:)

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  32. I don't have ANY tips. Just a big fat THANK YOU. I was thinking maybe I was super slow, or dumb, or whatever. I never make cookies less than 2 or 3 days in advance. I am so happy to know that's just how long it takes, and I can continue being a crazy cookie pants. (I've never tried the Royal Icing route though....and I'm beyond tempted.....)

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  33. Girl...I hate doing these kinds of posts because they take soooo long to type up and explain and can get tedious. I am so thankful that you have the patience and heart of gold to do it!!
    As usual, you are the grand cookie decorating champion. Thanks so much for sharing what you know!!

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  34. Everything I know about baking and decorating sugar cookies I've learned from you - and I could never thank you enough!

    I credit ALL the success I have at cookie making/decorating to you!

    Probably the best advice you've given me is to break the process up... I used to mix, cut, bake and decorate all in the same day, (and into the night) and by the time I was finished I'd be swearing (like a Sailor) NEVER to do it again!

    However, now that I break it up - I enjoy the process of creating cookies SO much more!

    I have an order for my colorful Fall maple leaf cookies I'm doing for a bride and while the order isn't due to ship out until 10/05, I'm mixing up dough tonight, (using the kitchen at my office because the commercial Hobart mixer there makes mixing a triple-batch of dough a breeze!) I'm also going to roll and cut tonight and then FREEZE the "blanks" until next weekend when I'll mix up the royal icing and begin decorating.

    Breaking up the tasks keeps me sane and makes the process more enjoyable all the way around.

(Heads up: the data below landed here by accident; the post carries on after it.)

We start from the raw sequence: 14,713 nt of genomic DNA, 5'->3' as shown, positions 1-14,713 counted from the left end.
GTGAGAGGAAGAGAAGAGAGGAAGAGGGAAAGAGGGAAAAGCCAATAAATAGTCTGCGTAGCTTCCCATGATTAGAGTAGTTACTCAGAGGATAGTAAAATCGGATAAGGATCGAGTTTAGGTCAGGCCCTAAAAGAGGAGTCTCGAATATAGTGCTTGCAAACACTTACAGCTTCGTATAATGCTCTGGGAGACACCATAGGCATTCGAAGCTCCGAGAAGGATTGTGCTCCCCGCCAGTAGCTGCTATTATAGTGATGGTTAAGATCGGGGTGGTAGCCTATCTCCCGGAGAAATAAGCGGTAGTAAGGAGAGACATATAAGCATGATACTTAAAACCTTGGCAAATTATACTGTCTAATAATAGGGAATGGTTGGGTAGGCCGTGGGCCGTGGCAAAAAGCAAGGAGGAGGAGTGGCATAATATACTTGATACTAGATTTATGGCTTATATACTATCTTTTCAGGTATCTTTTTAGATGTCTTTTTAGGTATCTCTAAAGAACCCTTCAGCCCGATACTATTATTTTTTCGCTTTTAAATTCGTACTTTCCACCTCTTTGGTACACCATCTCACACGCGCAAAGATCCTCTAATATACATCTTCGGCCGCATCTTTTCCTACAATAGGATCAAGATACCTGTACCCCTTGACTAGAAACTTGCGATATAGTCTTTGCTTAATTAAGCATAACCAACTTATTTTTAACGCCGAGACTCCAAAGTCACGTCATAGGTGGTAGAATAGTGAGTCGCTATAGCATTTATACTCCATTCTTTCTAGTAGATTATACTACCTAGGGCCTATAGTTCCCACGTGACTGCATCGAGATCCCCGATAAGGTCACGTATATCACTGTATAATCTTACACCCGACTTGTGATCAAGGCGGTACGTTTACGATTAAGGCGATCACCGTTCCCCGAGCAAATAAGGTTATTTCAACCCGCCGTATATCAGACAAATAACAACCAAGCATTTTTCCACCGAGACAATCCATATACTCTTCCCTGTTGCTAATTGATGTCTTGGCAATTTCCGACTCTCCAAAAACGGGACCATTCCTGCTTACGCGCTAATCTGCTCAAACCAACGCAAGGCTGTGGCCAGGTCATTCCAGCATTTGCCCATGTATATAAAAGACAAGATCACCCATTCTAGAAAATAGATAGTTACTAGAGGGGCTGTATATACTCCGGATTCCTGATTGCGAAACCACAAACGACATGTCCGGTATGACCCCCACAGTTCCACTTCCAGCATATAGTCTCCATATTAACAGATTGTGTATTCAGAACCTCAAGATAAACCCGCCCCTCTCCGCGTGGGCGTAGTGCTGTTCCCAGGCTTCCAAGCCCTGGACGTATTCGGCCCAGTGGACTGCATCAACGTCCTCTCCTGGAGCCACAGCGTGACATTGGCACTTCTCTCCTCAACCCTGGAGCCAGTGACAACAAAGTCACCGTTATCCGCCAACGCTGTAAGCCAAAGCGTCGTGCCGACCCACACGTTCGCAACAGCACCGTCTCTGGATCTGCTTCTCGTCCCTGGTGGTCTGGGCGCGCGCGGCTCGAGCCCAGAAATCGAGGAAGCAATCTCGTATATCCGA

Thank you so much for ALL you share! You are truly Heaven-sent!

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  35. Thank you for this post. I've always underestimate time involved in decorating cookies.

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  36. I made my first batch to practice a few weeks ago, and it took me the entire day! The kitchen was a disaster and I was exhausted. For 12 cookies. The husband thought I was crazy. So did I.
    The suggestion to break up the work so it's still fun is very smart.
    Thanks!

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  37. Such a helpful post...and I'm with Robyn. Just send 'em on over!
    I want to lick the icing right off of that paddle!

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  38. You truly are amazing!!!! i have to make cookies for a wedding...and im making about 100-125 round cookies....with monogrammed lettering....can i make the cookies 3 weeks in advance and freeze them? or would that be considered too long?
    Thanks!

    Santa W., CALIFORNIA

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  39. Anon....yes, absolutely. Thaw at room temp for a few hours. :)

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Thank you so much for taking the time to comment! Happy baking! :)